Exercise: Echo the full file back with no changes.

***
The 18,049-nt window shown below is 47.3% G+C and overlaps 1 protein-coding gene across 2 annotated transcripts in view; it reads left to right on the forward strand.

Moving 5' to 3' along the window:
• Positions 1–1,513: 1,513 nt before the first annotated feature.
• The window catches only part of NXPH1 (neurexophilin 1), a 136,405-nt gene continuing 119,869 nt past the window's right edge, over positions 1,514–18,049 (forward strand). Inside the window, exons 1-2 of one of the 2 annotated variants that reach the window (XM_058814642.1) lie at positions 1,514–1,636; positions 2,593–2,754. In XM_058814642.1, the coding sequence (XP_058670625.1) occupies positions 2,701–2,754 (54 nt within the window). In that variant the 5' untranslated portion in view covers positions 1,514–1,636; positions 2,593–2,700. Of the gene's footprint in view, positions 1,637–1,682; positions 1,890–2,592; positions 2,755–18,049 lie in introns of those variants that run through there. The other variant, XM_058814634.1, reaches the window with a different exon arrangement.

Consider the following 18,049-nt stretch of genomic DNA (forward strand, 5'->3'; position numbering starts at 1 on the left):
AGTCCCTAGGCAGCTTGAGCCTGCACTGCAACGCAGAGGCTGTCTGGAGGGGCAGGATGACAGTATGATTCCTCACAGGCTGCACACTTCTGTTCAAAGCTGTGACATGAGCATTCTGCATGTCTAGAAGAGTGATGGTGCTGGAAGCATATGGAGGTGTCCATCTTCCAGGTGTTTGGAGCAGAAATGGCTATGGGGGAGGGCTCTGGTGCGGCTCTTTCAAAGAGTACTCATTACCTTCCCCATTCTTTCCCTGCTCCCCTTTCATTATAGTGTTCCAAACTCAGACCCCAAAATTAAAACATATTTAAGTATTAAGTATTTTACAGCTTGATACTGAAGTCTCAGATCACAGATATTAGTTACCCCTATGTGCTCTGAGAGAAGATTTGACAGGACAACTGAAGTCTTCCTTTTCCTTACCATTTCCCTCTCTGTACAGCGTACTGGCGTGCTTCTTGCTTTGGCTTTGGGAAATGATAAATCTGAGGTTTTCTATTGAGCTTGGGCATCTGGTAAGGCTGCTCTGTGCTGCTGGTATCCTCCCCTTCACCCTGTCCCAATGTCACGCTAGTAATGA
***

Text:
The 18,049-nt window shown below is 47.3% G+C and overlaps 1 protein-coding gene across 2 annotated transcripts in view; it reads left to right on the forward strand.

Moving 5' to 3' along the window:
• Positions 1–1,513: 1,513 nt before the first annotated feature.
• The window catches only part of NXPH1 (neurexophilin 1), a 136,405-nt gene continuing 119,869 nt past the window's right edge, over positions 1,514–18,049 (forward strand). Inside the window, exons 1-2 of one of the 2 annotated variants that reach the window (XM_058814642.1) lie at positions 1,514–1,636; positions 2,593–2,754. In XM_058814642.1, the coding sequence (XP_058670625.1) occupies positions 2,701–2,754 (54 nt within the window). In that variant the 5' untranslated portion in view covers positions 1,514–1,636; positions 2,593–2,700. Of the gene's footprint in view, positions 1,637–1,682; positions 1,890–2,592; positions 2,755–18,049 lie in introns of those variants that run through there. The other variant, XM_058814634.1, reaches the window with a different exon arrangement.

Consider the following 18,049-nt stretch of genomic DNA (forward strand, 5'->3'; position numbering starts at 1 on the left):
AGTCCCTAGGCAGCTTGAGCCTGCACTGCAACGCAGAGGCTGTCTGGAGGGGCAGGATGACAGTATGATTCCTCACAGGCTGCACACTTCTGTTCAAAGCTGTGACATGAGCATTCTGCATGTCTAGAAGAGTGATGGTGCTGGAAGCATATGGAGGTGTCCATCTTCCAGGTGTTTGGAGCAGAAATGGCTATGGGGGAGGGCTCTGGTGCGGCTCTTTCAAAGAGTACTCATTACCTTCCCCATTCTTTCCCTGCTCCCCTTTCATTATAGTGTTCCAAACTCAGACCCCAAAATTAAAACATATTTAAGTATTAAGTATTTTACAGCTTGATACTGAAGTCTCAGATCACAGATATTAGTTACCCCTATGTGCTCTGAGAGAAGATTTGACAGGACAACTGAAGTCTTCCTTTTCCTTACCATTTCCCTCTCTGTACAGCGTACTGGCGTGCTTCTTGCTTTGGCTTTGGGAAATGATAAATCTGAGGTTTTCTATTGAGCTTGGGCATCTGGTAAGGCTGCTCTGTGCTGCTGGTATCCTCCCCTTCACCCTGTCCCAATGTCACGCTAGTAATGA